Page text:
Travel Stories

Kuala Lumpur and beyond

         Malaysia seemed quite complex to me and there are obviously many many things about it I don’t get. Add to which I was traveling there with Munyra, a thirty one year old Malaysian Muslim woman I’d met at a yoga ashram in India two years earlier (who I also didn’t “get”), and that I don’t have experience backpacking in Asia with another person - except for that one trip four years ago that I shared a few weeks with Joy in Myanmar, a few weeks in Thailand and Laos with my son Sam, and a few weeks in Laos, Cambodia, and Myanmar with Joy’s son Loren - and maybe my confusion adds up.  Plus Malaysia is far and away the absolutely hottest, muggiest place I have ever traveled … and there is something about the equatorial heat that requires an adjustment.  So here then are just some random impressions.
         It’s a jungle out there, my friends - a green, verdant, florid, blooming jungle!  Trees love it.  It’s hot.  It’s wet.  When it rains you’ve never seen the skies open up like this.  The soil is good.  Ferns larger than the Empire State Building compete with one another for sunlight … and all seem to be winning.  There are coconut and palm oil plantations larger than Manhattan.  There is a diversity of people and ethnicities here I’m not used to seeing anywhere other than New York City and London, but no one group appears to predominate.  There are seemingly equally large numbers of Chinese, Malays, and Indians.  The lingua franca is English.  I saw no cows, horses, oxen, pigs, or even dogs (I think they eat them).  Monkeys share their homeland reluctantly … and their aggression is notable.  (I saw one macaque grab a baby’s plastic milk bottle from a woman, retreat to a safe location, rip off the nipple, drink and dribble down its chin a solid six ounces of milk, and when finished literally throw the empty plastic bottle back at the woman, who’d dared to be yelling and pointing at the monkey.)  There are super highways, toll roads, resorts, skyscrapers, subways, luxury buses, a shopping mall in Kuala Lumpur that is larger and more upscale than any I have ever seen, a mall - I don’t exaggerate - with over a two dozen fine coffee shops, over one hundred restaurants, an art gallery, and 100% occupancy.
         I spent two days and three nights on the island of Penang, which is a treasure, in the old city of Georgetown a UNESCO world heritage site, its streets teeming with people and food stands everywhere - Indian food, Chinese food, southeast Asian food.  Good food. Inexpensive food.  People were friendly. Public transportation was good.  The streets were clean.  Some of the women were stunning to look at.  And although all of Malaysia that I’ve seen is quite “modern,” it doesn’t seem or feel “western” at all.  So I liked it, although it didn't excite me.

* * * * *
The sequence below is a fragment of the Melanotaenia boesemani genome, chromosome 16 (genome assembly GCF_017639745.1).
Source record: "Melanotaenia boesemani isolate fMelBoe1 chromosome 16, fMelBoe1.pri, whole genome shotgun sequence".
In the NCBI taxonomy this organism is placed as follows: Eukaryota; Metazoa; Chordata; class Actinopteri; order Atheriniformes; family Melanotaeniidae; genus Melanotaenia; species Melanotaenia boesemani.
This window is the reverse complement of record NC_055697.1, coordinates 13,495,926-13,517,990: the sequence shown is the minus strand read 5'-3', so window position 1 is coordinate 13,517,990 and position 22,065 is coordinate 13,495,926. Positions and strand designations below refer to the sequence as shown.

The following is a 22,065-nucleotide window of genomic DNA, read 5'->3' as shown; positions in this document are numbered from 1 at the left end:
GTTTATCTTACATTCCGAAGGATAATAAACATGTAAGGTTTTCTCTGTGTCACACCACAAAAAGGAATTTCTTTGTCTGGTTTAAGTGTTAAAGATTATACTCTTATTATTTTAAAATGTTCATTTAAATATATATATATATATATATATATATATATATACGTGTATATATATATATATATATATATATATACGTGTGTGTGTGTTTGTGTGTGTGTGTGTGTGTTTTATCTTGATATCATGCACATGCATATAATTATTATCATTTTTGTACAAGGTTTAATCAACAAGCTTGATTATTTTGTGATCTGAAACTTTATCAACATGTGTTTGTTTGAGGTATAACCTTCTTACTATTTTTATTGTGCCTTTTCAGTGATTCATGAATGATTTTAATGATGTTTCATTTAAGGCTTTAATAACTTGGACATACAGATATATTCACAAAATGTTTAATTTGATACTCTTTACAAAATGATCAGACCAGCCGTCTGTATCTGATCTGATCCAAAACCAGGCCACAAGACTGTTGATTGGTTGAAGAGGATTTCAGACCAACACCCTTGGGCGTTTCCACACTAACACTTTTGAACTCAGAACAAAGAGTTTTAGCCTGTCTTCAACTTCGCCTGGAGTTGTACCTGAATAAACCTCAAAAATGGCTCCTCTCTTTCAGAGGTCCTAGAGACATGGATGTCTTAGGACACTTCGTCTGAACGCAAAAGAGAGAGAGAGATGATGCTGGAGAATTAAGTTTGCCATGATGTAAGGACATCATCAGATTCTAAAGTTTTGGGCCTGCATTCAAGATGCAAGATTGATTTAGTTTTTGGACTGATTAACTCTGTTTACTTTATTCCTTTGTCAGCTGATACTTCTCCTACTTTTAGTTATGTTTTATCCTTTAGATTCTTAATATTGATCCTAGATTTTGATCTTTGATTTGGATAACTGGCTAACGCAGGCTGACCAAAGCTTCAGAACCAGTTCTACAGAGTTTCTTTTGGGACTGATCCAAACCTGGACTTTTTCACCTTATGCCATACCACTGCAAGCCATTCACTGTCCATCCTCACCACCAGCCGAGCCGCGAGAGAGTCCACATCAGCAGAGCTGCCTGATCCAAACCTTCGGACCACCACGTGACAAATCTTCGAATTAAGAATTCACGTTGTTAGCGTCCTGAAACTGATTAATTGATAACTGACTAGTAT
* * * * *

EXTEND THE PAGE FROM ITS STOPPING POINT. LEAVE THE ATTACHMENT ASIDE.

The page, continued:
And Kuala Lumpur, the nation’s capital, is no slouch of a city.  You can absolutely feel the wealth here, the dozens of skyscrapers emblazoned with the names of international banks, the hoards of tourists, the malls sparking and thriving.  I’d bet on this place as long as oil is king.  Plus I had my favorite street vendor food experience of all time at the Fat Brothers stand in KL, where skewers of fresh bok choy, Chinese broccoli, okra, veggie balls, fish balls, and shoo mai rested on display on ice! and at the very center of each outdoor table was a propane fueled vat of boiling water that customers dropped their food into and cooked themselves.  We’re talking sterile, folks.  And with a tray of a half dozen tangy sauces to choose from – all for less than a dollar a skewer – well it’s where I ate every chance I could, complemented by my favorite fresh roti stand just down the street, hot rotis off the grill for a dime each.   
         Not to mention the amazing Batu caves at the end of the KL train line - 270 steps up, 270 steps down - a world famous Hindu pilgrimage site, and deservedly so.  See below.
         Or the 10 inch wide single file canopy walk through the tree tops in the Malaysia National Park in Penang that was spectacular.
         Or riding across the gorgeous13.5 kilometer long bridge connecting Penang to Butterworth on the mainland.
         Or the brilliant free art installation where a renowned German photographer put his photographs of fifty Nobel Prize winners in medicine and science on display, each person standing with a simple line drawing the photographer asked them to provide to describe their discoveries … and brief taped conversation excerpts … and charming commentary.
         And Melaka, where I also went … it too a UNESCO designated city with acres and acres of food stands, and tourists from Japan and China, and more great art.
         But in the end, as amazing as Malaysia was, as well developed as its infrastructure is, as dependable its planes and trains and buses, there was something about it that just didn’t grab or compel me as a travel experience.  But all that changed - dramatically and quickly - in Sumatra.